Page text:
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Up Among the Stars: An Unexpected Panerai in Space

Up Among the Stars: An Unexpected Panerai in Space

Russian-spacewalkers-Anton-Shkaplerov-and-Pyotr-Dubrov-3

When one hears the word Panerai, it evokes imagery of plunging into the ocean’s depths, or circumnavigating the frozen Artic on ambitious expeditions. Recently, however, one Panerai watch found itself in a vastly different environment. On January 19, 2022, Anton Shkaplerov, while engaged on International Space Station Expedition 66, subtly strapped a Panerai watch to his wrist. It wasn’t long before Panerai fans around the world began to notice it.

Jan. 19, 2022 – Roscosmos cosmonauts (from bottom left) Anton Shkaplerov and Pyotr Dubrov work outside the Nauka multipurpose laboratory module during a spacewalk that lasted seven hours and 11 minutes. Attached to Nauka at right, is the Prichal docking module that was configured and activated during the spacewalk.
Credit by NASA Johnson


Who is Anton Shkaplerov?

Anton Shkaplerov is a 49-year old cosmonaut. As well being a veteran of four spaceflights, he is also none other than the Commander of the International Space Station.  A ‘cosmonaut’, by the way, is the word for those trained by the Russian Space Agency to work in space. By contrast, those trained by NASA (National Aeronautics and Space Administration), ESA (European Space Agency), CSA (Canadian Space Agency), or JAXA (Japan Aerospace Exploration Agency), are ‘astronauts’. Those trained in China, meanwhile, are even known as ‘ taikonauts’.

Soyuz MS-19 Commander Anton Shkaplerov
Credit by NASA Johnson


Which Panerai did he wear in space?

Returning to the unexpected spotting of a Panerai watch up in space; the company had no idea that one of their watches was heading up towards the stars. Rather, eagle-eyed fans of the brand happened to spot the watch on Shkaplerov’s wrist. The model at hand is the steel Radiomir PAM210, first introduced way back in 2005. With a case diameter of 45 mm x 14 mm, it’s obviously highly legible – not least thanks to the addition of luminescence inside the sandwich dial’s numerals. Powering the model is the manual-winding calibre OP X from 2002, which uses the ETA 6497 as its base. Finally, while not relevant to Shkaplerov’s mission, of course, the watch is nevertheless water-resistant to 100 m.

Panerai Radiomir – PAM 210

However, the cosmonaut didn’t quite keep the watch, which is already verging on being vintage, in its original state. The typical PAM210 comes with a smart leather strap – this was not an option for Shkaplerov. “Like the Italian military in the past, the cosmonaut wore the watch over his gear,” explains Panerai CEO Jean-Marc Pontroué. “It needed a new strap that would fit around his spacesuit. An extra, extra, extra-large strap was added.” This mention of the Italian military harks back to 1938, when the watchmaker’s Radiomir watches entered permanent, effective service into the Royal Italian Navy.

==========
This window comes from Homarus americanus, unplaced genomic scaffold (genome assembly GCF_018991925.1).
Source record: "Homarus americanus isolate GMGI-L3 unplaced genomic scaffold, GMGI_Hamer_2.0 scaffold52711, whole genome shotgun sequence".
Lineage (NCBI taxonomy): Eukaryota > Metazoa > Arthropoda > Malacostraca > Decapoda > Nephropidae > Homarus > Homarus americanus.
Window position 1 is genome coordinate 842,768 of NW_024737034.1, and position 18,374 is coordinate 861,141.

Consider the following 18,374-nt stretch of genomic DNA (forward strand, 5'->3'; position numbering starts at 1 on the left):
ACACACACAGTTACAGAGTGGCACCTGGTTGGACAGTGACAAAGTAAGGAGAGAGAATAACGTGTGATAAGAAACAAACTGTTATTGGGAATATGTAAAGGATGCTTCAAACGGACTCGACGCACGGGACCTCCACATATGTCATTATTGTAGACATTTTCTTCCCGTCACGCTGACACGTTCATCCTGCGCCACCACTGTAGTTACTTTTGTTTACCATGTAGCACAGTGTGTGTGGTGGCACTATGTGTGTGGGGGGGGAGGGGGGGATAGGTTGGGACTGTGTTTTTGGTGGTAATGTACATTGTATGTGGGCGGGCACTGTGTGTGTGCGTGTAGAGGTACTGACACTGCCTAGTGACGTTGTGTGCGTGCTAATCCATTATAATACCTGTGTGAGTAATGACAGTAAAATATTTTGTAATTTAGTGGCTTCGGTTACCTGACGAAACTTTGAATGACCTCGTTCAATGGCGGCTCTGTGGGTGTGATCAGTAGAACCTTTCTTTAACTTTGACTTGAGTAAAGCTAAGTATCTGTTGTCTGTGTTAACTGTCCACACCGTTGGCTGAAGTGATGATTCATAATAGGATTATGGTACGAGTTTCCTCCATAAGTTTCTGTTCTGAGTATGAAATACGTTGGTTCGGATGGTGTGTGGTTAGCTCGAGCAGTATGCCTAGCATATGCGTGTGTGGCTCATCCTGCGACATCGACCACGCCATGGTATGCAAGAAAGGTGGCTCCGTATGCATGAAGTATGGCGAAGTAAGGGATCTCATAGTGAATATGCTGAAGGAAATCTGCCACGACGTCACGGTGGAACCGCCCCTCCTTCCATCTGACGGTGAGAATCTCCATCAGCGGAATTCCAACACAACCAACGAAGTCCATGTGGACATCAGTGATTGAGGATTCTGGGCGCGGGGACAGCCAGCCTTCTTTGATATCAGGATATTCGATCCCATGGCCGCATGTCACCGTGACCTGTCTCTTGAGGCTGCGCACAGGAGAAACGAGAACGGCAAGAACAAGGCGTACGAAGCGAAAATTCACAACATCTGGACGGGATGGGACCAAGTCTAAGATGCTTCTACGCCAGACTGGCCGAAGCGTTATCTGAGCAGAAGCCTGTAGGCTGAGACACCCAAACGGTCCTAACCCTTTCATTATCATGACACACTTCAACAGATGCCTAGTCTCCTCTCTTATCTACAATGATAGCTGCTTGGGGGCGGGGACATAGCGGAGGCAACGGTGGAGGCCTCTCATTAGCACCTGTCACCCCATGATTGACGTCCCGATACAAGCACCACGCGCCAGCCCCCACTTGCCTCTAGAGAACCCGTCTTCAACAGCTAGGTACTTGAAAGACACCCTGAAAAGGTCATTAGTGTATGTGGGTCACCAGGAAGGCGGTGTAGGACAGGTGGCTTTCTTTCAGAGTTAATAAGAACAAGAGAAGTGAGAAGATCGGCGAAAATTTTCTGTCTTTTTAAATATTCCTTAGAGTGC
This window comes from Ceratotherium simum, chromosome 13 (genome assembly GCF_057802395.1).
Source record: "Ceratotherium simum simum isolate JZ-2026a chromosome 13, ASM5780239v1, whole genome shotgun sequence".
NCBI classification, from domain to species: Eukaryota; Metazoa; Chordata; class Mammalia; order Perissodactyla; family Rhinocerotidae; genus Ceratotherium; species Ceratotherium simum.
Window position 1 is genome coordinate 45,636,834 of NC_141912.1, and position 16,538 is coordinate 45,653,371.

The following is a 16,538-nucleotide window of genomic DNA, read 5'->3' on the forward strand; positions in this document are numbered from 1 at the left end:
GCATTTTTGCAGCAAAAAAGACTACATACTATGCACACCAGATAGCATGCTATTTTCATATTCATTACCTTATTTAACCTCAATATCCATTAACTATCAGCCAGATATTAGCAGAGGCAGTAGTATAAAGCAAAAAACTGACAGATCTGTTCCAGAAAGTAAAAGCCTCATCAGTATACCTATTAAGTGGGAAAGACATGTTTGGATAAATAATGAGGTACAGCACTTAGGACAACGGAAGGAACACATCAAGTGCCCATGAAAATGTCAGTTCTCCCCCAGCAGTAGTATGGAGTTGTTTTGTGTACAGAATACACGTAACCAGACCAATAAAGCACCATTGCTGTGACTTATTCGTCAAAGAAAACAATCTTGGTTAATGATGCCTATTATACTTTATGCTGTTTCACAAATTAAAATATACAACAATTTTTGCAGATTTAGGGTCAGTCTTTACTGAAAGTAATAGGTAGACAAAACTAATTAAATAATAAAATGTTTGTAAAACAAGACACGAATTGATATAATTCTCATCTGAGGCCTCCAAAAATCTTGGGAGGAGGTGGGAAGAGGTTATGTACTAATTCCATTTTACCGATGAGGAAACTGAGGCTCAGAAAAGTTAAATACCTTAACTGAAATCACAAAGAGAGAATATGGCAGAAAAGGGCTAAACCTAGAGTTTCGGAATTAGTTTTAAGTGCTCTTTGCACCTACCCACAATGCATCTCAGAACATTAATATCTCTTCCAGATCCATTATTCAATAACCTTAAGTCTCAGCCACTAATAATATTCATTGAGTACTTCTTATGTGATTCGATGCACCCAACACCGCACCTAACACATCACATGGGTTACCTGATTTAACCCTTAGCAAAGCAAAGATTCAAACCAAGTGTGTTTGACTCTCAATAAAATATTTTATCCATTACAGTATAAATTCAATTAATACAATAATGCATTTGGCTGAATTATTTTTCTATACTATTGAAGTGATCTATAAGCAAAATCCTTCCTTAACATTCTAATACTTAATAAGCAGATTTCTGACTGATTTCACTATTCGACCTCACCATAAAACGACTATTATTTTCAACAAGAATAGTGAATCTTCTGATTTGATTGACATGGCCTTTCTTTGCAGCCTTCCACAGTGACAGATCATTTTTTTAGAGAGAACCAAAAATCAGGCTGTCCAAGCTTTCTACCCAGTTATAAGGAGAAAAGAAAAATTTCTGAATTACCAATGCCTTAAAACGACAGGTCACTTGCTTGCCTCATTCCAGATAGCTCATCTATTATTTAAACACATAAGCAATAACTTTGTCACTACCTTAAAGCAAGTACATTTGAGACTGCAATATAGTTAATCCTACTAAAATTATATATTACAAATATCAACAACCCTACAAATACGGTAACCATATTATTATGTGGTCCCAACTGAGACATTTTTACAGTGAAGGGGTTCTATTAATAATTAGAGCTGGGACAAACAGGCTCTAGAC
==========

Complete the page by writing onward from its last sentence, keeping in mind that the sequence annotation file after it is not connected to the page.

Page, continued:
What this watch’s space appearance demonstrates is the incredible quality of Panerai’s Radiomir. After all, Shkaplerov wore the watch during an EVA, which stands for extravehicular activity – in other words, an excursion outside of the spacecraft. During an EVA, external temperatures encountered during an EVA vary from +121 degrees when exposed to sunlight to -157 degrees when an astronaut is in shadow. Evidently, the watch can more than effectively weather tough conditions.


How do Panerai feel?

Of course, it’s a historic moment for Panerai. As mentioned, the horology house had no idea that the watch was destined for space. “When I first learned about the sighting from several journalists, I thought they were joking,” said Pontroué. “It took four or five days to realize and check the story was true. We’re lucky that we are a highly recognizable brand. Because of the cushion shape and the iconic dial of the watch, people could identify it as being from Panerai. It’s like an occasion when we unexpectedly discover a Panerai watch on a celebrity in a film. We learn about it at the same time as the rest of the public.”

Jan. 19, 2022 – Cosmonauts Anton Shkaplerov (left) and Pyotr Dubrov (right) work to outfit the Nauka multipurpose laboratory module during a seven-hour and 11-minute spacewalk.
Credit by NASA Johnson

“We’re honored that Mr. Shkaplerov took our watch with him on his mission. As far as we know, there’s never been a Panerai watch in space before, and we never had a strategy to develop products for space. We’re used to operating at negative depths rather than positive altitudes, but we produce some of the most robust watches in the world.”

Once the mission concludes on March 28, the CEO will eagerly await the watch’s performance details. “When the mission is over, we’d love to invite Mr. Shkaplerov to bring us his watch so we may see it, repair it, restore it, but we have to figure out who to call!” – let’s see what the future reveals.


Cover photo by NASA Johnson


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